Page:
NOVEMBER
2004

 

 

 

By
Tom Turpin
 
Professor of
Entomology
Purdue University

 

 

 

 

 

11-24-04

Some Insects Make Leftovers the Main Feast

My dictionary has several definitions of the word feast. The word is based on something joyful, a festival. So, we have religious festivals, which are joyful, as compared to a fast, which is generally not a thing of joy. Feasts are also defined as elaborate meals or banquets. For most of us, the mention of the word feast conjures up visions of vittles in ample supply.

The spreads prepared for annual Thanksgiving celebrations would easily qualify as feasts. Thanksgiving is an official U.S. holiday. The word holiday comes from holyday, a religious feast day. So, the traditional Thanksgiving feast with the overflowing food table certainly justifies the name holiday.

Thanksgiving feasts with the traditional items of roast turkey and dressing, glazed ham, sweet potato casseroles and salads of all kinds guarantees at least two things. The first of which is that some folks will overeat. Try as we might, those tempting delicious dishes of the holiday meal are tough to resist. But, overeating aside, such gigantic spreads also assure the presence of leftovers for days to come. Turkey sandwiches and microwaved creamed corn are sure to be on the menu for several days after the main feast.

As a biologist watching people choose food items from the Thanksgiving table, I am reminded of animals in nature. Not because of the jostling for position in the food line. Or even the massive food consumption, as if the participants were about to hibernate for the upcoming winter. I am reminded of the process called foraging by biologists. Foraging is finding and acquiring ample amounts of suitable food. Humans around the table could certainly be compared to optimum foragers in nature as they heap their plates with their favorite food items.

Based on their food habits, ecologists classify animals according to the type of food they eat. For example, creatures that eat plant material are called herbivores. Humans that are herbivores are generally known as vegetarians. Some animals called carnivores eat only flesh of other animals. Omnivores eat both plant and animal material. Most humans foraging around the Thanksgiving feast are omnivores, but there are a few herbivores.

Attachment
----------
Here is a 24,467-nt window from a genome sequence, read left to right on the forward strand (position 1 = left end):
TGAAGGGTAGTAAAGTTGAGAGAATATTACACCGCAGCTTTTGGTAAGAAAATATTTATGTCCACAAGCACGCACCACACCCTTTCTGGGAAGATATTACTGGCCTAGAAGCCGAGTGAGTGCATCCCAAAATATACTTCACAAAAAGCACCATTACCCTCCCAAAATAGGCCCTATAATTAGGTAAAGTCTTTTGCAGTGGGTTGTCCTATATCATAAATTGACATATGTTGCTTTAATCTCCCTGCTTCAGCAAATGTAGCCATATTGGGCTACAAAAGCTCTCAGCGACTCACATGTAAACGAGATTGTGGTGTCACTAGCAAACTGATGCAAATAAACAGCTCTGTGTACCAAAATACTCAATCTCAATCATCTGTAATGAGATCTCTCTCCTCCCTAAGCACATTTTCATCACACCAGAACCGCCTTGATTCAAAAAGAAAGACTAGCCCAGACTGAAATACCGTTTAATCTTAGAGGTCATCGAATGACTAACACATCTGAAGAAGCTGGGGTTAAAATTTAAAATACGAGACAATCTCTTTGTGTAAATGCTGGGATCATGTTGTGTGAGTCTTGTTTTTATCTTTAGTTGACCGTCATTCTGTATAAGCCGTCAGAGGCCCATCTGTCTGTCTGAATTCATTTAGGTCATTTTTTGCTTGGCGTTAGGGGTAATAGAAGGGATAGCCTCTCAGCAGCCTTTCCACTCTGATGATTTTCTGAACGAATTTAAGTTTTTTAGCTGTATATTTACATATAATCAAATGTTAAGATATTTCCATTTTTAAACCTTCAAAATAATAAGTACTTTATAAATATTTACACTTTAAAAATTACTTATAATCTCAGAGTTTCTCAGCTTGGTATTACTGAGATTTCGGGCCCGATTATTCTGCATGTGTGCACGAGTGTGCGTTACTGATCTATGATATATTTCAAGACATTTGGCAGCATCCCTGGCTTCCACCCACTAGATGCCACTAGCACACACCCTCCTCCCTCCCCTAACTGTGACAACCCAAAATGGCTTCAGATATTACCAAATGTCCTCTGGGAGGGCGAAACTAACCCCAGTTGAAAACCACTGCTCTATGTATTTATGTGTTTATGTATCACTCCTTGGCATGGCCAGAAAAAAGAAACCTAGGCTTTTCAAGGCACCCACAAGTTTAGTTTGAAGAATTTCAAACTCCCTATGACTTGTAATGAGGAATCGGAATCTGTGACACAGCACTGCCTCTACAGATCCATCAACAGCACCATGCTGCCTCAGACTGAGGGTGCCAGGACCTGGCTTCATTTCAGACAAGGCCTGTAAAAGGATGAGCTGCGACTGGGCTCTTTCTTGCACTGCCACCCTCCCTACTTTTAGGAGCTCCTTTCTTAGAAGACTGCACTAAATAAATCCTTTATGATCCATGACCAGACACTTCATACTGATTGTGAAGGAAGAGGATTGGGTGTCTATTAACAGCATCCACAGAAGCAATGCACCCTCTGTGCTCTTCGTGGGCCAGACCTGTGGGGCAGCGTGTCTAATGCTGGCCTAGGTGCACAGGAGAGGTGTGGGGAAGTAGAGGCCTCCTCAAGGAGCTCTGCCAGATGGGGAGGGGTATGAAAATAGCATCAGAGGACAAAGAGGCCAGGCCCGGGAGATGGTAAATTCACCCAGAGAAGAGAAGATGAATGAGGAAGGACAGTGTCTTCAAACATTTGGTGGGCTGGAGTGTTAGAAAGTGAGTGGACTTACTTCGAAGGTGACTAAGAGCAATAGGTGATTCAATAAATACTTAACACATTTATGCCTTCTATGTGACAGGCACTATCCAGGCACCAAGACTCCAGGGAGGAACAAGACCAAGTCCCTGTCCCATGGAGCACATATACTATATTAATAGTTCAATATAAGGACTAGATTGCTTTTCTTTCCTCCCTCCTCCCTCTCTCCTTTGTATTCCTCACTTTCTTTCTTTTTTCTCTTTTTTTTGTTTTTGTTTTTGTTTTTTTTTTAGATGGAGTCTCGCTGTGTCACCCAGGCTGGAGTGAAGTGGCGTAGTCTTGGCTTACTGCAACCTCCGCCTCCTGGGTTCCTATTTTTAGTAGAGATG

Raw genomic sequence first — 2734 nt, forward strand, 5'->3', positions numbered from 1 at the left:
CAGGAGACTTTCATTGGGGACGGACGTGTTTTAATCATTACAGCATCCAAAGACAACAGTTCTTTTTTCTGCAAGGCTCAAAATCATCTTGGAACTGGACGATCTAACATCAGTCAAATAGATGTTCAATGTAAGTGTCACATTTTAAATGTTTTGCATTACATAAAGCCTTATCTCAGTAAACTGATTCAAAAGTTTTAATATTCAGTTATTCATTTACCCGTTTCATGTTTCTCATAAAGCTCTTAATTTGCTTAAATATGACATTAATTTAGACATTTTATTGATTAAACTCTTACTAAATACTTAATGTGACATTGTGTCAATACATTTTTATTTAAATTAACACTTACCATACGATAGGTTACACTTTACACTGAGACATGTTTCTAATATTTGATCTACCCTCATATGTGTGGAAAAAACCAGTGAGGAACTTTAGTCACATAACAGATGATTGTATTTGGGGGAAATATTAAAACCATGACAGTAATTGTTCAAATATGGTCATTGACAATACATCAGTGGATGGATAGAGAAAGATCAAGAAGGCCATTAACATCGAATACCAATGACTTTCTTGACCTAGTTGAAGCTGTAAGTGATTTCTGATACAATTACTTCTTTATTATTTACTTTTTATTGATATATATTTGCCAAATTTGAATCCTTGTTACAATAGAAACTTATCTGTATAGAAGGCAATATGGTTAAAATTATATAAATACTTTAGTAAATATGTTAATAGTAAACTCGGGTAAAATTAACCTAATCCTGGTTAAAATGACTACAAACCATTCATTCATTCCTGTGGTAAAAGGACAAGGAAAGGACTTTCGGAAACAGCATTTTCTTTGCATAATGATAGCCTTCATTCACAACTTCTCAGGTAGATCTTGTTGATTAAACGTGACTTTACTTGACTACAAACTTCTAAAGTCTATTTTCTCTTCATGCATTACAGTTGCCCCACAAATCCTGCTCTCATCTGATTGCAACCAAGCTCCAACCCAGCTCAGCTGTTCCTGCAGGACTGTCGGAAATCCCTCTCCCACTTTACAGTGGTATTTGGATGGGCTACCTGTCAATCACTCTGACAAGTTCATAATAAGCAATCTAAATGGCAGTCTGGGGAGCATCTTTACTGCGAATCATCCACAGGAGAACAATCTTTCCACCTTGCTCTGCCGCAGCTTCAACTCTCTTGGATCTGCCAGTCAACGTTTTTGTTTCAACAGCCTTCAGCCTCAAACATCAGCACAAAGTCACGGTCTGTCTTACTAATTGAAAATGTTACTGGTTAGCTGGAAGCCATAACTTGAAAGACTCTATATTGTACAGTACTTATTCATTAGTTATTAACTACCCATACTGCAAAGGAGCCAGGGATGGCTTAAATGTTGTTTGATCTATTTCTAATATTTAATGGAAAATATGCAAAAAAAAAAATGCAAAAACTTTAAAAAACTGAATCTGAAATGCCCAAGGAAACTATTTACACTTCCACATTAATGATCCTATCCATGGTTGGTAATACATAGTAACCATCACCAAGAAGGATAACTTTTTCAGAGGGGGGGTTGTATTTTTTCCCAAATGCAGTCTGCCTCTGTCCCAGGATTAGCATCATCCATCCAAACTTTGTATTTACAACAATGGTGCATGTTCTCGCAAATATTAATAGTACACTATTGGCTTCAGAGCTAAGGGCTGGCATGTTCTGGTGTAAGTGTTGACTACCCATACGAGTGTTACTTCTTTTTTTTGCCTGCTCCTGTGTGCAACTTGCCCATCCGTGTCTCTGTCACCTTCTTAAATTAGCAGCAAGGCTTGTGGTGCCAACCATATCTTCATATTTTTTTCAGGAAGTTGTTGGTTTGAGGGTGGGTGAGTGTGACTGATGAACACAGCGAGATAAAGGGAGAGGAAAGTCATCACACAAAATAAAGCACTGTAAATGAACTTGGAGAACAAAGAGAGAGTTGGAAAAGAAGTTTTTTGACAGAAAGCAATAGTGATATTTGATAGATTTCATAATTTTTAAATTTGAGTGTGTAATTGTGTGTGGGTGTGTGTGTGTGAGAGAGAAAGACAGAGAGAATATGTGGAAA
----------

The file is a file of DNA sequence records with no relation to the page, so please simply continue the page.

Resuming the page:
Mother Nature and the cook for the Thanksgiving dinner have a similar problem when the feasting is done. The problem is that when those herbivores, carnivores and omnivores have stopped jostling for one more piece of pie and have settled down for some serious digestion, some food remains. The human cook saves it for another day.

Mother Nature, on the other hand, has a separate group of eaters that specialize in leftovers. These creatures are nature's cleaner-uppers and, scientifically, are called saprophagous animals. This literally means they eat dead stuff. Such creatures include the familiar vultures. There are a lot of species of insects that fill this role in nature. These include flies, burying beetles, dung beetles, hide beetles and cockroaches.

Take the carcass of the Thanksgiving turkey, for instance. Such a carcass, if tossed outside in warm weather, would immediately attract flies and burying beetles. The flies would lay eggs that hatch into maggots. The maggots would devour the remaining flesh. If the carcass were small enough, the burying beetles would bury it and feed it to their offspring. Then, hide beetles would show up, and their larvae would feed on skin and connective tissues that remain. Finally, beetles known as mealworms would arrive, and their immatures would feed on the bones. In nature, there are no leftovers.

Even the crumbs that fall off the Thanksgiving table might find their way into the stomach of some hungry insect. It might be a meal moth larvae feeding on flour in the crack of a cabinet. Or it might be cockroaches behind the cabinet. Not a very comforting thought for some people. But, remember, everything has to eat -- and Thanksgiving is a season for sharing!

 

Writer: Tom Turpin
Editor: Olivia Maddox